Indira, perhaps because she lacked the power within the Congress that her father had, chose to do away with the party. Despite their hold over the party, the men she broke with were no match for her in the electoral battle that followed in 1971. Given a choice between the old organisation and the personality cult of the Nehru-Gandhi dynasty combined with Indira’s populist approach—which involved bank nationalisation, the abolition of privy purses, and the slogan Garibi Hatao—voters backed Indira. It is a lesson the family has never forgotten. Whenever in trouble, the Gandhis have tried to rework this approach—with diminishing returns.
The party that Indira Gandhi invented anew in 1969 was built around a personality cult, but it sustained itself through her ability to triumph electorally. The old system of organisational loyalty was now replaced by a network of patronage in which people who paid obeisance to the personality cult were rewarded by the benefits that come with a share in political power. There was no longer any question of people being attracted by the party’s vision, because no such thing existed; it is easy enough to define the term Nehruvian, but impossible to give a coherent shape to what Indira espoused. If today what we call the Congress does not have an organisation independent from the Nehru-Gandhi dynasty and its patronage, it is because Indira excised this possibility in 1969.
This model of politics soon began to show its weakness. The Congress was first voted out of power in 1977, after the Emergency. Although Indira returned to power in 1979, by the time Rajiv was defeated in the general election of 1989 it had become clear that the Nehru-Gandhi dynasty no longer had the appeal necessary to repeat the triumph of 1971. After Rajiv’s death in 1991, Narasimha Rao became the Congress president, and the party managed to cobble together a coalition government under him; it was the first time since 1969 that the party had been guided for any meaningful length of time by someone who was not from the Nehru-Gandhi dynasty. An electoral defeat five years later confined the party to the opposition until 2004.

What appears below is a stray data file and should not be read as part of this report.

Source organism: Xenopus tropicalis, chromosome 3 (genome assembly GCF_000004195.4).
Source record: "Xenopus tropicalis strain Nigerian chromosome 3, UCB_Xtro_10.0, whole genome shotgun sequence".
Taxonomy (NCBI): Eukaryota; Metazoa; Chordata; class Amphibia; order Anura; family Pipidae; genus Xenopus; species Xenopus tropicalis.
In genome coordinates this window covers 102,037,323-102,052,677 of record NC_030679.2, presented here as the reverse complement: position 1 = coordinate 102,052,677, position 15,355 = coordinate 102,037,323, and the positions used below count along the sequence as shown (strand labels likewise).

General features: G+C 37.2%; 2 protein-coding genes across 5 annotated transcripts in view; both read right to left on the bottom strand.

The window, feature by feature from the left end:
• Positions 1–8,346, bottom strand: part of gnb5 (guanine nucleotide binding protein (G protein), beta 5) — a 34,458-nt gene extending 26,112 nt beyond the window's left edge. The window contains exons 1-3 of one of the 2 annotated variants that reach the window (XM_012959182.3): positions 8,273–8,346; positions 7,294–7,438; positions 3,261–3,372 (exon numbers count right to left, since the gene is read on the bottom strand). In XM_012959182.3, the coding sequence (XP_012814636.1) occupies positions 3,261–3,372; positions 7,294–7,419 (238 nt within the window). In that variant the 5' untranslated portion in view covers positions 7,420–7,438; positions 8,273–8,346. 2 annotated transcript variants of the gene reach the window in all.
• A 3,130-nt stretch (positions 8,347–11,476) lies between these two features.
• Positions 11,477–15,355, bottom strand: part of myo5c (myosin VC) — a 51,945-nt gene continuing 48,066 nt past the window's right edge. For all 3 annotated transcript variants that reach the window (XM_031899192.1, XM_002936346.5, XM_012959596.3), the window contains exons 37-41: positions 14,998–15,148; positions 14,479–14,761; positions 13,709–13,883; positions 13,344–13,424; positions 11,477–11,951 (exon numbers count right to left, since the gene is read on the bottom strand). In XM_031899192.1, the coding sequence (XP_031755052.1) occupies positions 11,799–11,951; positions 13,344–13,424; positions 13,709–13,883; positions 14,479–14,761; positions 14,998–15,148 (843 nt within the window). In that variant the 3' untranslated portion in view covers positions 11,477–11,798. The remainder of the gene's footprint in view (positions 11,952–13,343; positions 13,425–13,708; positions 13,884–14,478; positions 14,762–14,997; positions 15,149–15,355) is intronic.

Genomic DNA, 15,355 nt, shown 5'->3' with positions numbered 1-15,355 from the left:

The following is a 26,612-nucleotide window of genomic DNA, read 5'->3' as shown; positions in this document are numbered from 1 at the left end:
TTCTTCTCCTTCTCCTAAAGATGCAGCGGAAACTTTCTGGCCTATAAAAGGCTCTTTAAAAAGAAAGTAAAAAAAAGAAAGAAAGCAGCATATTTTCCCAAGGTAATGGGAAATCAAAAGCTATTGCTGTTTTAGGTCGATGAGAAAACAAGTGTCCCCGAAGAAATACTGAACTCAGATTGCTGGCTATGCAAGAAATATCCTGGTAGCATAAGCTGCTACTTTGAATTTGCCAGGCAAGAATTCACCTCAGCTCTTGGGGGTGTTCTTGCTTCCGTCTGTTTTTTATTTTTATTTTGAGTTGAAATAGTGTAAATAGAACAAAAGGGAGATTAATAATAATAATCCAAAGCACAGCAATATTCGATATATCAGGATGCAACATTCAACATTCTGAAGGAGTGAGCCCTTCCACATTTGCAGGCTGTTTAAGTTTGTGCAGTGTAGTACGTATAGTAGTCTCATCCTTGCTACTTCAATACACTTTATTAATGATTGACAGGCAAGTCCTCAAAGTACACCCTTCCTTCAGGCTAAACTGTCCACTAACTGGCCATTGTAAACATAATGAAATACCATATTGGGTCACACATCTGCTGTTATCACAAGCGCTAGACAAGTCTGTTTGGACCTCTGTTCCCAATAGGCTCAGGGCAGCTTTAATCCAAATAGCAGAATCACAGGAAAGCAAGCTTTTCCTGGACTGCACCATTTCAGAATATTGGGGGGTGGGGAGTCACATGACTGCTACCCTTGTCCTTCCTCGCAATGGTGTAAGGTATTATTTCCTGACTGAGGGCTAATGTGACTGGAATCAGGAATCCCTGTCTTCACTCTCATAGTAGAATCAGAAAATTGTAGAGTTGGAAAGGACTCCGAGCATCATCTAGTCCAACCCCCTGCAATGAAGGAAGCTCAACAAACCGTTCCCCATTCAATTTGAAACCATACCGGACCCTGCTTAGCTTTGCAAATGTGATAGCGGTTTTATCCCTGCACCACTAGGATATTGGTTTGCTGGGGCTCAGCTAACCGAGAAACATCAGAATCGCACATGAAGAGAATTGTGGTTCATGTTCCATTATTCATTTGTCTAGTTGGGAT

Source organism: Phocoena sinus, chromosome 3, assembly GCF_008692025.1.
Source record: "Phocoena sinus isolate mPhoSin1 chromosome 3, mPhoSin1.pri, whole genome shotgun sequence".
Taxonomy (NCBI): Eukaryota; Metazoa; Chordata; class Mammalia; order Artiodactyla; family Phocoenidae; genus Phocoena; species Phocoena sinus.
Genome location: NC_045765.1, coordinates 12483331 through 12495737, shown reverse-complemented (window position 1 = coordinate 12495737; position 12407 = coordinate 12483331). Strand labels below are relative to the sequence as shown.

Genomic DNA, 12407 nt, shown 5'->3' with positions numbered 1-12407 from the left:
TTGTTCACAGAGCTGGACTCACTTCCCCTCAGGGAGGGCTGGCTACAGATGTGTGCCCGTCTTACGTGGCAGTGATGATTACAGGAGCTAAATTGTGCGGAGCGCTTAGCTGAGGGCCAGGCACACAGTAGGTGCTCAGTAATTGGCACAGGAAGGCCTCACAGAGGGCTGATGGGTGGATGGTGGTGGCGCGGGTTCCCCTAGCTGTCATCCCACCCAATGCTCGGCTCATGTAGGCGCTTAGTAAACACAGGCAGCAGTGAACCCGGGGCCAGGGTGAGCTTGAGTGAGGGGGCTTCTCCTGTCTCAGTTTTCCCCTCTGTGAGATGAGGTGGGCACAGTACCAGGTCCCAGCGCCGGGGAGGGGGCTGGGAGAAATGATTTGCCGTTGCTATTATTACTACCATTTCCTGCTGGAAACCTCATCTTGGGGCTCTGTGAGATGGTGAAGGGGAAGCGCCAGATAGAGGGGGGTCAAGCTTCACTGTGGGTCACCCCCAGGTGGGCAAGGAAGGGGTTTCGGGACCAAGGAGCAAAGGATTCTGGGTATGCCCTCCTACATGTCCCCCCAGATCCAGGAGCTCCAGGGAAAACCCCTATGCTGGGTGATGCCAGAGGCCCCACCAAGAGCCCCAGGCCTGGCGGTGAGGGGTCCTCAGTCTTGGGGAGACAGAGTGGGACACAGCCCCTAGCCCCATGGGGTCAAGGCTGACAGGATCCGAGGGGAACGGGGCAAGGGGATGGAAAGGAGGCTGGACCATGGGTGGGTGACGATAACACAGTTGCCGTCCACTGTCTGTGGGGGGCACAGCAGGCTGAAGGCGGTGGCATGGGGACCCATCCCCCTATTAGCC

With each successive stint out of power, the party’s ability to retain its supporters dwindled. Even where the Congress could win elections, it was not the “same type of political force it was in the 1960s”, Atul Kohli notes; by the mid 1980s, the Congress system “had almost vanished”. This was a natural corollary of the split in 1969: any network of patronage can survive only if it can assure benefits in the near future. Although the party won in 2004 and 2009, the victories were mostly exercises in coalition building; they did not demonstrate any newfound electoral strength among the Nehru-Gandhi dynasty, and could not reverse the party’s disintegration at the level that matters—in the states, where local patronage is handed out.
Over the past two decades, the youngest Congress leaders with the kind of grassroots support that made Kamraj and Nijalingappa electorally formidable in their own right were Digvijaya Singh, Ashok Gehlot and YS Rajasekhara Reddy. But their affiliations to the party dated back to the Rajiv era or even earlier. In the 15 years Sonia has commanded the party, no new leadership that can claim a support base of its own has emerged. Anyone with that sort of political strength can do equally well or even better outside the party, as Mamata Banerjee has shown. Instead, the party has come to increasingly rely on the sons and daughters of former leaders—another form of patronage—and on mid-level managerial entrants who join the party to share in power but bring no expertise that can help it when it is not in power. The current surfeit of lawyers (such as Kapil Sibal, Salman Khurshid and Ashwani Kumar) and heirs (such as Jyotiraditya Scindia and Sachin Pilot) is clear evidence of the party’s failure to attract meaningful new leadership. Although it is often argued that the presence of such men shuts out leaders who have greater electoral strength, the truth is quite the reverse: the managerial class in the party is not the cause of the problem, it is only a symptom.